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Manteca cuts projected deficit by more than $5M
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Manteca has spent the past five years doing what many families and business have done — paying off debt, shedding expenses, and rethinking how money is spent.

The result is a lean municipal operation that instead of teetering on the financial abyss such as Stockton tis on the edge of going a year without spending more money than it collects during the same time period.

The proposed $27,746,460 general fund budget to cover day to day operations such as public safety, parks, streets, and general government is the subject of a 3 p.m. City Council study session at the Manteca Civic Center, 1001 W. Center St.

The budget as presented by staff anticipates $27,877,975 in expenses. That reflects a structural deficit of $145,720 that is being covered by dipping into municipal reserves. But if county assessor projections are correct, Manteca might be a little too conservative in anticipated property tax revenues. If that’s the case there is a solid chance for revenues to exceed expenses slightly in the fiscal year starting July 1. If that happens, it’ll mark the first time in nearly a decade that the city hasn’t relied on bonus bucks paid for sewer allocation certainty or other non-earmarked reserves to cover revenue gaps in the general fund.

Another financial milestone will also be reached in the coming months. The final payment will be made on a 25-year loan from 1978 to cover the cost of converting the old wastewater treatment plant to expand the golf course to 18 holes and buildthe tennis courts along Union Road. The last payment will be made later this year to free the golf course of a $52,000 a year obligation. That debt accounts for 5 percent of the golf budget for the current fiscal year. Since the clubhouse was paid off when the last $175,000 annual payment was made almost three years ago, that means the golf, course will be external debt free. At one point debt service accounted for 22 percent of the golf course’s operating budget.

The proposed budget also calls for the golf course fund to repay a $28,000 inter-fund load made from the parks fee account in 2008 to pay for an irrigation project.

Five years ago, Manteca’s spending was on pace to have an outright deficit of $5.4 million in the coming fiscal year.

City leaders responded to that sobering news from city staff by forming a citizen’s blue ribbon panel to examine Manteca’s financial situation and to make recommendations. City leaders listened and acted.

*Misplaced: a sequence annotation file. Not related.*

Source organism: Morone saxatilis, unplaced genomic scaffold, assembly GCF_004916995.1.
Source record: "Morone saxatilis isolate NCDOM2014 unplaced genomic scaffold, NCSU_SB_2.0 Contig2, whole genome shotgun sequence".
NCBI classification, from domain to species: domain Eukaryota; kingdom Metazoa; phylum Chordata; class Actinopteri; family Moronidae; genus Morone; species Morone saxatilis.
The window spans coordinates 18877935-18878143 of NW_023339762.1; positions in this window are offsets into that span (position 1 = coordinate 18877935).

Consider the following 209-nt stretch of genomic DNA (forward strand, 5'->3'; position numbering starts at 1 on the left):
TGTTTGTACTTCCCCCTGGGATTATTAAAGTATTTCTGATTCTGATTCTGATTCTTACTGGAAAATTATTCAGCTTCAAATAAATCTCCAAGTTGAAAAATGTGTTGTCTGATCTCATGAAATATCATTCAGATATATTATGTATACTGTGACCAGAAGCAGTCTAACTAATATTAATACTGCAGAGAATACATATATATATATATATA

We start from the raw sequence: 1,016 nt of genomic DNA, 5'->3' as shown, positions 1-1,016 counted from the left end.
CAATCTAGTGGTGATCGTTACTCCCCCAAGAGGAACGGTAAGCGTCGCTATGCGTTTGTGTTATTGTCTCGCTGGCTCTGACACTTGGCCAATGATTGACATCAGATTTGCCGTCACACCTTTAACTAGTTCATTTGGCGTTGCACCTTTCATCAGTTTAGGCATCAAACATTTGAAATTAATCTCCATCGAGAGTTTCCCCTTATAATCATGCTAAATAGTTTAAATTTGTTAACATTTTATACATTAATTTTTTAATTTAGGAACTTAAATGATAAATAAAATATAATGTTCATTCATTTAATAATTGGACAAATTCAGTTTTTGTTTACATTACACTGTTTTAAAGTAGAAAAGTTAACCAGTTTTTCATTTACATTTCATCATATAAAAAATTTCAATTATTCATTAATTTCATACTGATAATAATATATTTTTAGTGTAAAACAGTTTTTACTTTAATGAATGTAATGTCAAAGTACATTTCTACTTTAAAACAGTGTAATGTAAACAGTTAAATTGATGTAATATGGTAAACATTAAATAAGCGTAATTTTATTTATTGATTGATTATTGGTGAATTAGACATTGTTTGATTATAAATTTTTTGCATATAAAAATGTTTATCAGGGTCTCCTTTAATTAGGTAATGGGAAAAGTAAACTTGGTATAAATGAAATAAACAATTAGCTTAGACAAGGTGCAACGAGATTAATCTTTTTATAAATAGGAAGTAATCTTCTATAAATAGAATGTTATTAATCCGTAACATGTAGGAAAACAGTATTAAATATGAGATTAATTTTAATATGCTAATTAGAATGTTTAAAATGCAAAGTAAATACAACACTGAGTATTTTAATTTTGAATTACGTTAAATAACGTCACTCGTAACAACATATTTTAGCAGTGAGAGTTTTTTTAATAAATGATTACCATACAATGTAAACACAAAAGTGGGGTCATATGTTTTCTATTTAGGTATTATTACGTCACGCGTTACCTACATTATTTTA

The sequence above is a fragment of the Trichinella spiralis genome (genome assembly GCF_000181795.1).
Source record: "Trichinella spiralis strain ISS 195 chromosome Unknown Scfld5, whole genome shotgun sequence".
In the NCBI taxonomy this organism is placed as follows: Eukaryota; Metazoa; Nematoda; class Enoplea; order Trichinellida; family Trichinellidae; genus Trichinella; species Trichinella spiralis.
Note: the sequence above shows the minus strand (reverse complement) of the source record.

They pared back the municipal workforce by almost 30 percent primarily through early retirements and not filing positions.

City workers agreed to take compensation reductions in excess of 20 percent.

Staff looked at long-range ways to save money by leveraging other money to make investments to reduce general fund expenses. The street light retrofit using federal stimulus funds, for example will cut the city’s PG&E bill for street lights by 40 percent.

At the same time, Manteca’s growth cap policy that gave birth to bonus bucks and development agreements set the stage for developers to continue building 300 homes on average a year since 2006 while building dropped to a virtual standstill l in neighboring communities.

All of that has resulted in a $5.4 million turn around in Manteca’s municipal fortunes.

Manteca has been able to balance budgets since 2006 by drawing on reserves, spending down bonus bucks developer spay for sewer allocation certainty, and slashing expenses.

Meanwhile, all other municipal funds are solid. In fact they are so solid that Standard & Poor  issued Manteca an improved rating going from “A+” to “AA-“on their outstanding water bond debt of $41.6 million. At the same time Manteca is spending more than $6 million on system upgrades while holding water rates unchanged for four consecutive years.

Fitch — another one of the big three credit rating agencies that also includes Moody’s — kicked up Manteca’s wastewater treatment bonds to “AA-“from “A+”. There is $45.8 million in outstanding wastewater bond debt. Municipal sewer customers have also gone four years without rate increases while the city has spent millions on upgrading sewer lines.